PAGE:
Virtually every webmaster has heard of Google Webmaster Tools and use it regularly to check on the health of their site, unfortunately very few know of Live Search Webmaster Center which complements Microsoft Live Search.
Recently I wrote about the significant improvements that Live Search Webmaster Center has gone through, which has really boosted the product. To put the new enhancements through their paces, it seemed like a good idea to compare what it was displaying versus what Google Webmaster Tools was showing.
Live Search Webmaster Center showed that I didn’t have anything wrong with my robots.txt file, nor was I suffering from long and complex dynamic URLs – however I did have a handful of 404 errors through the site. Live Webmaster Center had picked up that I had linked to another site without the http:// in the
href attribute, like:
- <a href=”www.domain.com/important/article/”>important article</a>
which when clicked, was delivering a 404 error on my site with a URL like:
To my surprise, when I explored that same information within Google Webmaster Tools – they had not picked up that I had linked that article incorrectly.
Moral of the story, don’t put all your eggs in one basket. While Google hadn’t picked it up or had just compensated for my mistake – simple mistakes like that may have an adverse effect on less capable search engines.
In the last few days, the Live Search Webmaster blog have posted about two significant improvements to the webmaster center, how Live Search crawls your site and more detailed backlink information.
Live Search Webmaster Center now supports the following four items, which are a great help in identifying problems with your site and how Live Search is spidering your content:
- File not found (404) errors, a straight forward date stamped account of the HTTP “404 File Not Found” errors that Live Search encountered when crawling the site. Conveniently, this includes broken links within your own site and sites that you are linking to.
- Pages Blocked by Robots Exclusion Protocol (REP), reported when Live Search has been prevented from indexing or displaying a cached copy of the page because of a policy in your robots exclusion protocol (REP).
- Long Dynamic URLs, reported when Live Search encounters a URL with an exceptionally long query string. These URLs have the potential to create an infinite loop for search engines due to the number of combination’s of their parameters, and are often not crawled. I haven’t come across one of these yet and so far I haven’t seen any documentation of what ‘exceptionally long’ means, so clarification on that point would be handy.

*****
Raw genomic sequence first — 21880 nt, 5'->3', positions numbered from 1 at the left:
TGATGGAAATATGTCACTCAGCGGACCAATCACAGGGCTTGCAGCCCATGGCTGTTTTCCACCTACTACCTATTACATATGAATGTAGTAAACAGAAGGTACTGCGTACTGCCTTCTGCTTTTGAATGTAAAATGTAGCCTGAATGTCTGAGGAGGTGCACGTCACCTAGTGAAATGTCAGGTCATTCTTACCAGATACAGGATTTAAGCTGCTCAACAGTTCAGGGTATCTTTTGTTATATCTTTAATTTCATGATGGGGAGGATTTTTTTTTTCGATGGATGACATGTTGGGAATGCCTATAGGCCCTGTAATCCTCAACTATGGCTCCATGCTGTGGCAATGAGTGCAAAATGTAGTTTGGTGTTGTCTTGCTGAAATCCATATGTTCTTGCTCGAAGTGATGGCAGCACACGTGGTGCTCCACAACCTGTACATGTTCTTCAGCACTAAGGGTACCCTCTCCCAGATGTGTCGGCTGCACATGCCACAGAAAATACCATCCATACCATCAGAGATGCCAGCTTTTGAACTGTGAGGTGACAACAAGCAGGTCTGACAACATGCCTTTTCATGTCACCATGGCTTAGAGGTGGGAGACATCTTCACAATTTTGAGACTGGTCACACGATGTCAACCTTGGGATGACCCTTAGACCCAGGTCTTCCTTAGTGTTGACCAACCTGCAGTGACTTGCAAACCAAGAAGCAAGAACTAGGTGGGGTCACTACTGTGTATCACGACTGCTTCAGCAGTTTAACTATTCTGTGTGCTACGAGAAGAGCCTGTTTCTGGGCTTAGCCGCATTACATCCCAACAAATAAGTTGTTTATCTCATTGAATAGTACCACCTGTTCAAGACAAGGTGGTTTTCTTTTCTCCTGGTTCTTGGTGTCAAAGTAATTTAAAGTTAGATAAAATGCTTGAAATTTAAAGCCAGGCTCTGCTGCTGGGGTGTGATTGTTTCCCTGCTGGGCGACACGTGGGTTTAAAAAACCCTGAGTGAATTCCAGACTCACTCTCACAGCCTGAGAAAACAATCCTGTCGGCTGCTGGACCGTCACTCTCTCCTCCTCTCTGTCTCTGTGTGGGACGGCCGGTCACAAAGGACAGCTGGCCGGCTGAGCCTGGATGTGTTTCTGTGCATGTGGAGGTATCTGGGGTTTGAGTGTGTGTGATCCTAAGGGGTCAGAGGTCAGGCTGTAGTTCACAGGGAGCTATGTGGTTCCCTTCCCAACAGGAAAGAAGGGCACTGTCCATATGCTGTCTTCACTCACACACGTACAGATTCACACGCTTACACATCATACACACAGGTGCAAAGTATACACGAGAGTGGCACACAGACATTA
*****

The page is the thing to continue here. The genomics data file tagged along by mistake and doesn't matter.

- Unsupported Content-Types, reported when a page either specifies a content-type that is not supported by Live Search, or simply doesn’t specify any content type. Examples of supported content-types are: text/html, text/xml, and application/PowerPoint.
In 2007, Microsoft removed the ability for users to drill into backlink data within Live Search. It took a long time, however that functionality has now been replaced within Live Search Webmaster Center and is looking quite promising.
Common functionality shared between the crawl information and back link data, is that Live Webmaster allows you to download the information CSV format. Possibly the best feature for a large complex site though, is that each of the above options can be filtered (search style) further by entering in a subdomain and/or directory to restrict the results to. The backlink interface additionally supports a top level domain in the search box, allowing you to isolate only back links originating from an Australian site by entering in .au.
The interface doesn’t support paging of results, in case you want to step through a few pages without wanting to export information in CSV format. If you do want to download more information, there isn’t an option to export all information in a hit – you can only retrieve 1000 lines of data. I can appreciate that they don’t want to provide an ‘all’ option or that they want to limit how many can be fetched at once, however there isn’t a way to set 1000 items per page to download them and then go to the next page and download them. The other issue with the 1000 lines of data, is that there is no information on how the 1000 lines are selected. As an example, the backlink section uses the language ‘Download up to 1000 results’ – however there isn’t any indication of how the 1000 are selected.
While there is still room for improvement and really, when isnt there, I’m personally encouraged by the changes that Microsoft are making to Live Search Webmaster Center. The sooner services from Microsoft start to catch up to other services offered by the leaders – the sooner more businesses and webmasters will spend investing time into the Live Search product.
Whenever someone in the Microsoft development world has needed to demonstrate virtually anything utilising a database, the Microsoft Northwind database has been used.
The beauty of the Northwind database being so widely recognised and frequently reused, is that developers around the world don’t need to concern themselves with learning or understanding a new database schema every time another developer wishes to provide an example. Instead, the developer doing the example can simply state that his or her example is based off of the Northwind database and by proxy of its popularity, the majority of the readers will immediately understand.
Since the Microsoft Northwind database is so popular and used so widely, it seemed like a good idea to make it available for anyone wanting to do some simple examples using Django. I’ll be releasing the initial version of it in the coming days, keep your eyes peeled if you’re interested.